There are several familial, genetic conditions in which the mutations or the development of mutations are programmed into an individual's genes from before birth, passed down from parent to child. In the most common of these conditions, hundreds to thousands of adenomatous polyps form (familial adenomatous polyposis or FAP) as a result of a mutation in the APC gene. It is important to recognize these polyposis syndromes and the exact genetic abnormality that causes them, if possible since the malignant potential of these polyps is much greater than that of individuals without the genetic abnormality. (Eighty percent or more of these patients develop colon cancer.) Even though these syndromes are responsible for only a few percent of all colon cancers, recognition of a polyposis syndrome identifies patients in whom screening for additional polyps needs to be done more frequently so that new polyps and cancers can be discovered and treated early. It may even be recommended that the entire colon be removed to prevent cancer. In addition, genetic testing can be done for relatives of the patient with polyps to determine whether or not the relative has the same mutation as the patient and, therefore, is very likely to develop polyps and cancer. Relatives with the same mutation then can be screened for the presence of polyps and cancer, preferably starting at an earlier age than would normally be done because cancers in these syndromes develop at an earlier age than cancers not associated with a syndrome. Because of the autosomal dominant mode of transmission of the gene and its effects, only one parent needs to have the FAP gene to pass on to his or her children, and there is a 50/50 chance that each of his or her children will have FAP.
There is an uncommon form of FAP in which the number of polyps is less than classic FAP - less than 100--called attenuated FAP. The mutation in the APC gene in attenuated FAP is different than the mutation in classic FAP. Patients with many polyps but not the numbers seen in FAP should be identified and tested for the mutation. Unlike FAP which is an autosomal dominant syndrome, attenuated FAP is a recessive mutation so that an individual needs to inherit one mutated gene from each parent to develop polyps and colon cancer, and because of the rarity of the mutation, this occurs rarely.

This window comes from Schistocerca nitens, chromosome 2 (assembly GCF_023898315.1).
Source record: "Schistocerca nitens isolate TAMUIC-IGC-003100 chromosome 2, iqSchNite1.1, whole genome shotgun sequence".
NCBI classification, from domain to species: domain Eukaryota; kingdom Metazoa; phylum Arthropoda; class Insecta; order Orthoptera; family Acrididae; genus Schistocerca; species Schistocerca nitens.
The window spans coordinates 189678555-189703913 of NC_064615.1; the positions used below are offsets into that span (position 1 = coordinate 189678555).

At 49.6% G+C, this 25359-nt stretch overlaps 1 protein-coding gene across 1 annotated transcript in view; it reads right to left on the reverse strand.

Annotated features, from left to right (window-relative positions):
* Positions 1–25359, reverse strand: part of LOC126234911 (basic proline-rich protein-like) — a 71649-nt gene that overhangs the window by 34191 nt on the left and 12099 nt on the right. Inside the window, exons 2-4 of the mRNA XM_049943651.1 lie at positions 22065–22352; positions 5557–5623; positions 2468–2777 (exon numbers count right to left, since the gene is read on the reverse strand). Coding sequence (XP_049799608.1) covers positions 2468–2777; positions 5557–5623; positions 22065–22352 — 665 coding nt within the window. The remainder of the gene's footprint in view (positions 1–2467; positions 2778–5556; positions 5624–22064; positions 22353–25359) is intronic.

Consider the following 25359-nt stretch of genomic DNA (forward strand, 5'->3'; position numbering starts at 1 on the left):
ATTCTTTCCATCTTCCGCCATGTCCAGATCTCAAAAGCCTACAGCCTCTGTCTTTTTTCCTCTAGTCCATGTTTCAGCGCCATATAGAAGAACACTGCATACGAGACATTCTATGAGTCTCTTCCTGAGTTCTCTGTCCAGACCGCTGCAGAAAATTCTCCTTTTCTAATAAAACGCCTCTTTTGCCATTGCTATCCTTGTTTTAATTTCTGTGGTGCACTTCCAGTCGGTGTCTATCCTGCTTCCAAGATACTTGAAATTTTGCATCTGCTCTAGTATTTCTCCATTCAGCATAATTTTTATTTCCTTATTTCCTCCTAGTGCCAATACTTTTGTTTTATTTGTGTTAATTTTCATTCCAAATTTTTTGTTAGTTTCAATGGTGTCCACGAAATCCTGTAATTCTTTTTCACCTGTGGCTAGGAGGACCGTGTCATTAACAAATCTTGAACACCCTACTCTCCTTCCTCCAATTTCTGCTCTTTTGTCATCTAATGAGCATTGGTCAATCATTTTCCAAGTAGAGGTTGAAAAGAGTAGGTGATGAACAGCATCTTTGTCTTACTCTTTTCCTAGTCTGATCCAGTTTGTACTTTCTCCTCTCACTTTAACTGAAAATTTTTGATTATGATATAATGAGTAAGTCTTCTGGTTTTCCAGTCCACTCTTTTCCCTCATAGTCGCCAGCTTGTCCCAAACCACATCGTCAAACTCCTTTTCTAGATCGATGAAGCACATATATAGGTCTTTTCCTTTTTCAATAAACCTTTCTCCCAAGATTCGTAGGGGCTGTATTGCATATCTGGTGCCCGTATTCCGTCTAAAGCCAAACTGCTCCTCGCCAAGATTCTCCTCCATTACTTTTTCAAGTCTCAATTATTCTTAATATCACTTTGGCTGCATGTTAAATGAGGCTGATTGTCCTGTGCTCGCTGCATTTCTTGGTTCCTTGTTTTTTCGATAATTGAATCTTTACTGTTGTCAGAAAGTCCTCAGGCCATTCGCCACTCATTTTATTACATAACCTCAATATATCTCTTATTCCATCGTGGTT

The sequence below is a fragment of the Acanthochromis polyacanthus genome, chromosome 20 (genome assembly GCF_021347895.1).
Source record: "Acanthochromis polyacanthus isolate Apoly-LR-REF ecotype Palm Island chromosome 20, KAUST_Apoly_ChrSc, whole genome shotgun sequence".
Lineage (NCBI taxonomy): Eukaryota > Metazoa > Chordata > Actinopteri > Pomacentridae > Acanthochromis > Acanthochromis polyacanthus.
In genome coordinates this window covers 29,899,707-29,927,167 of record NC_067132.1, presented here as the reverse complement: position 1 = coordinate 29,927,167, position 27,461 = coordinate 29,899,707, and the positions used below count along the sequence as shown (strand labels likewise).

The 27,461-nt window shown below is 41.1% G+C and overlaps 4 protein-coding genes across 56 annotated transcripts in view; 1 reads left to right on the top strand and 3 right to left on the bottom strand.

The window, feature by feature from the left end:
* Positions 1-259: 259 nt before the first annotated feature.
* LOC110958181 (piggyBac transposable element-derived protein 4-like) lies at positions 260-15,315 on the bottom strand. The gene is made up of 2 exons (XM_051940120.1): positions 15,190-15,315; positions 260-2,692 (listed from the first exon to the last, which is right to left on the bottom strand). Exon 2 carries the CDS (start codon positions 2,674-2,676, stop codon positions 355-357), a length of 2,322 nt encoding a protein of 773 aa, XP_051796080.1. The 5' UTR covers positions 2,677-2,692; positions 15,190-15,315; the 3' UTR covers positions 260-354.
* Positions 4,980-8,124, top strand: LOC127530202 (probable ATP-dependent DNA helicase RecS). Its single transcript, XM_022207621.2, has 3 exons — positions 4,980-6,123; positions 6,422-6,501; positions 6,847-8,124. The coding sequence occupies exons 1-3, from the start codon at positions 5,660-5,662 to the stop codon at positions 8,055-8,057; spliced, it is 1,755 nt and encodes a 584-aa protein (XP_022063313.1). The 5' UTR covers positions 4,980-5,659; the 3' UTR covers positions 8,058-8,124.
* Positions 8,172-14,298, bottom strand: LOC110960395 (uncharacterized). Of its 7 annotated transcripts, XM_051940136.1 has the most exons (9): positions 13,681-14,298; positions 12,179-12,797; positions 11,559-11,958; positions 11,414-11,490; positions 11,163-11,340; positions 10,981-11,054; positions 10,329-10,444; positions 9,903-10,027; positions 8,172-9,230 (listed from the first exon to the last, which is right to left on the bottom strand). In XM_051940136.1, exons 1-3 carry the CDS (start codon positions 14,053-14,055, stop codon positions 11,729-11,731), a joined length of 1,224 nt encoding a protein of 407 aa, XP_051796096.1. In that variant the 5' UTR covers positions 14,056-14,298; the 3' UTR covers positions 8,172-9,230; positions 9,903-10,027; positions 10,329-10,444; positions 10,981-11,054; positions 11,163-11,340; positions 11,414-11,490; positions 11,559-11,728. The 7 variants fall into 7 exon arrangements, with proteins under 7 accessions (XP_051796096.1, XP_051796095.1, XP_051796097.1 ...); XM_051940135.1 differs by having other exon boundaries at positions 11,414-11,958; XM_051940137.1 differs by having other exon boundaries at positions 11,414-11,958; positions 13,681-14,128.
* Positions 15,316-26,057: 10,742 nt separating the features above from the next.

Another syndrome of polyps and colon cancer is the MYH polyposis syndrome. Individuals with MYH polyposis develop less than 100 polyps at a young age and are at high risk for developing colon cancer. It is caused by mutations in a different gene than FAP, the MYH gene; however, the mutation occurs sporadically due to spontaneous mutations and, therefore, a hereditary pattern is not apparent in parents, but may be seen in siblings. Because it is an autosomal recessive gene that requires a mutated gene from each parent, the MYH polyposis syndrome is rare.
Genetic adenomatous polyp syndromes
The second most common type of colon polyp is the hyperplastic polyp. It is important to recognize these polyps and to differentiate them from adenomatous polyps since they have little or no potential to become cancerous unless they are located in the proximal (ascending colon), or show a particular histologic pattern under the microscope (a serrated appearance). Nevertheless, there are uncommon genetic syndromes in which patients form many hyperplastic polyps. These patients may be at a similar risk for developing colon cancer as patients with multiple adenomatous polyps, particularly if the polyps are large, serrated, located in the ascending colon, and there is a family history of colon cancer. Hyperplastic polyps may coexist with adenomatous polyps.
Other types of colon polyps
Much less common types of colon polyps exist, and their potential for becoming cancerous varies greatly, for example, hamartomatous, juvenile, and inflammatory polyps.